Carla Emery first began to pen what was to become The Encyclopedia of Country Living in 1970 while working a small farm in Idaho and parenting the first of her seven children. All around her people were going “back-to-the-land”, trading city life for country living. Their desire for self-sufficiency vied with a nagging fear of nuclear annihilation and they were filled with urgent questions as to how to proceed in their new rural world. What began as serial chapter installments, produced by hand and mailed to people who responded to an advertisement for an “Old Fashioned Recipe Book” in Organic Gardening magazine over the years grew to become a definitive work on country living and modern homesteading. Now in its 10th edition, 35 years after the first complete book was collated (by hand) in a rural library in Idaho The Encyclopedia of Country Living remains a living history and comprehensive resource for “living off the land and doing it yourself”.
The above is from my draft of the introduction to The Encyclopedia of Country Living Guide to Growing Vegetables the first of my two single subject books drawn from the original title by Carla Emery. The completed manuscript just went to the publisher this week and now it’s time to turn my sights to the second book The Encyclopedia of Country Living Guide to Preserving and Canning (Yum!). Both titles are due out in 2009. The books are the brainchild (…storm?) of Sasquatch Books, publisher of ECL’s newly released 10th Edition.
I’m pleased, proud, and delighted to have been asked to author these works for many reasons – not the least of which is my growing fascination with writing about gardening and food, but also because as my editor put it, I “understand the ethos” of what Carla set out to accomplish beginning so many years ago.
While I don’t think I share her pathos of alarm and stubborn autonomy I will admit to a fierce streak of independence and yes, a certain “flower child” period when I did indeed purchase one of her earliest editions. It’s crazy how time wrinkles in on itself, no? Nearly 30 years ago however determined I was to bake our bread and grow our food if something went awry or I got tired…we just went out to eat! I know, hardly the stuff of self-sufficiency, but still reflective of my desire to be a part of the process and an awareness of a food web growing increasingly industrial and removed from daily life.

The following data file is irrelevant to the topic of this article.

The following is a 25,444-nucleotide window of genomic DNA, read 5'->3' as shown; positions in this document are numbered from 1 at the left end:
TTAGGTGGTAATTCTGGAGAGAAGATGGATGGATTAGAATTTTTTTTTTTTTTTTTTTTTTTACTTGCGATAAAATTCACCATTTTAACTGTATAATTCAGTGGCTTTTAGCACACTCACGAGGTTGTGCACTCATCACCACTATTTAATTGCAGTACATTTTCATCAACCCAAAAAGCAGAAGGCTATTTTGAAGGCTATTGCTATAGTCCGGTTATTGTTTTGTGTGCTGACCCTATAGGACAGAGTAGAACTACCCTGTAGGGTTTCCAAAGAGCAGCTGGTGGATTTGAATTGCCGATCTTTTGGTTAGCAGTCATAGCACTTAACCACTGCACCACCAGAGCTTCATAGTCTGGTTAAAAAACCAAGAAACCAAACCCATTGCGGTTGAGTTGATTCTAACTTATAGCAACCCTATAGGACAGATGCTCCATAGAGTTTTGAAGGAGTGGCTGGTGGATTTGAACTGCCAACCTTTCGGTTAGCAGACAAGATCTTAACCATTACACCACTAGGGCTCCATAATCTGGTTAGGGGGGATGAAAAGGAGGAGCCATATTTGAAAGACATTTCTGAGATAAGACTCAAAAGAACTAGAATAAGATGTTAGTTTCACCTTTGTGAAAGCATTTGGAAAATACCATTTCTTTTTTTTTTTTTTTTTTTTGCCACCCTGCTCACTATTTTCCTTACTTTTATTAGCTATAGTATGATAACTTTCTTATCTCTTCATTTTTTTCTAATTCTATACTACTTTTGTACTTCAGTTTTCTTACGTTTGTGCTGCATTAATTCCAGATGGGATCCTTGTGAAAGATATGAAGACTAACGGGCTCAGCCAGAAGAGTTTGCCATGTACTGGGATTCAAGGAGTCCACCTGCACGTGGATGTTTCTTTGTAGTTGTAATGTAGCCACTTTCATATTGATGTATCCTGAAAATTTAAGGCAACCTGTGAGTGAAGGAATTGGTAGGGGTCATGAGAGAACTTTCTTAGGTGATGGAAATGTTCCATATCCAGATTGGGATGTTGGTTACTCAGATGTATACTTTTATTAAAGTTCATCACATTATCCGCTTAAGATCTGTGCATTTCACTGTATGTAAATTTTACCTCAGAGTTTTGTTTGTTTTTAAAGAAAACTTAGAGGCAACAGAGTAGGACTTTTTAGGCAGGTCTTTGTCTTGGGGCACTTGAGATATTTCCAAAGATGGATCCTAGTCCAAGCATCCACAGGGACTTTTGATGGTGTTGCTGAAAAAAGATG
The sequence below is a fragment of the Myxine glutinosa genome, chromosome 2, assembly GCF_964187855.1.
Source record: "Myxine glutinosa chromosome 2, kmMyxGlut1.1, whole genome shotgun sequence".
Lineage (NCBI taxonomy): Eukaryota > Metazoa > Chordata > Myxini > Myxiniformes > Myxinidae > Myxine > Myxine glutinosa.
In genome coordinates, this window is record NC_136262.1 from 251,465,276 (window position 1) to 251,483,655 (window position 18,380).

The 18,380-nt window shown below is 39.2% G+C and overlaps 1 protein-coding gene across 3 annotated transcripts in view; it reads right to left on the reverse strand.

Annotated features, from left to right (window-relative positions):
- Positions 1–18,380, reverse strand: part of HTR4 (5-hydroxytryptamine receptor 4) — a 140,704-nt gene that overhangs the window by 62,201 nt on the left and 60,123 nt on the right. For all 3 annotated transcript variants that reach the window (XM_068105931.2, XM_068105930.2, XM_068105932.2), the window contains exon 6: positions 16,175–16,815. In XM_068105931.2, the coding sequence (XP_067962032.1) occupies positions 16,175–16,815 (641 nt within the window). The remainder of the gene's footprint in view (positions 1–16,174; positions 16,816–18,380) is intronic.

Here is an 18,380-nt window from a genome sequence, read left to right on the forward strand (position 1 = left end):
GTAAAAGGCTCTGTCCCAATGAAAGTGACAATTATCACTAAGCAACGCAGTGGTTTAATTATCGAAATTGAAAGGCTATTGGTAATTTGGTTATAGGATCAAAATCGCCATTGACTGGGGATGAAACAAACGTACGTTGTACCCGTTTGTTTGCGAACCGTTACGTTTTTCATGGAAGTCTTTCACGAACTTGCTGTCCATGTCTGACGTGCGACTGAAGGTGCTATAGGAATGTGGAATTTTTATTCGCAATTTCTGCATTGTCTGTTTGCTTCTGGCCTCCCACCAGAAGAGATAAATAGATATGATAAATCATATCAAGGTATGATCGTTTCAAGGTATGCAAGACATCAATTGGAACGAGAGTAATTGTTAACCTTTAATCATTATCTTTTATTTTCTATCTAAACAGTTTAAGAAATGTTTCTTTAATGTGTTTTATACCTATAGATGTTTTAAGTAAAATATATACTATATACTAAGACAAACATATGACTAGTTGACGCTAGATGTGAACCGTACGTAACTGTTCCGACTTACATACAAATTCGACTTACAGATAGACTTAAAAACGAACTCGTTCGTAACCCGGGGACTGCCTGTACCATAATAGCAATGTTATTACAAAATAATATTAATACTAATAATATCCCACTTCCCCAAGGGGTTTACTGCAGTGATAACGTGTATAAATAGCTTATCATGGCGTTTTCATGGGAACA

Today, thankfully, the pendulum is swinging the other way – or time is un-wrinkling – and everywhere, city and suburb, downtown and country, people are looking which a fresh perspective at where their food comes from and how it is produced. Today’s “victory” garden supports clean healthy food, a safe, sustainable environment and fair living conditions. We may not have more than a tiny patch in the backyard or a few containers on a shyly-proportioned patio but there is much we can grow, and much more we can learn in the process.
There is a dawning movement towards procuring local foods that follow the rhythm of the seasons – that is the seasons of the hemisphere in which we reside… for those of us willing to brave the weather, dance an evasive tango with pests and disease, kneel in the dirt, sport definitely non-fashion forward tan lines while shading our heads against the midday sun, or support friends, neighbors and small farmers who do, the table is set for a feast that feeds both body and mind, belly and spirit, at once economically sound and emotionally satisfying.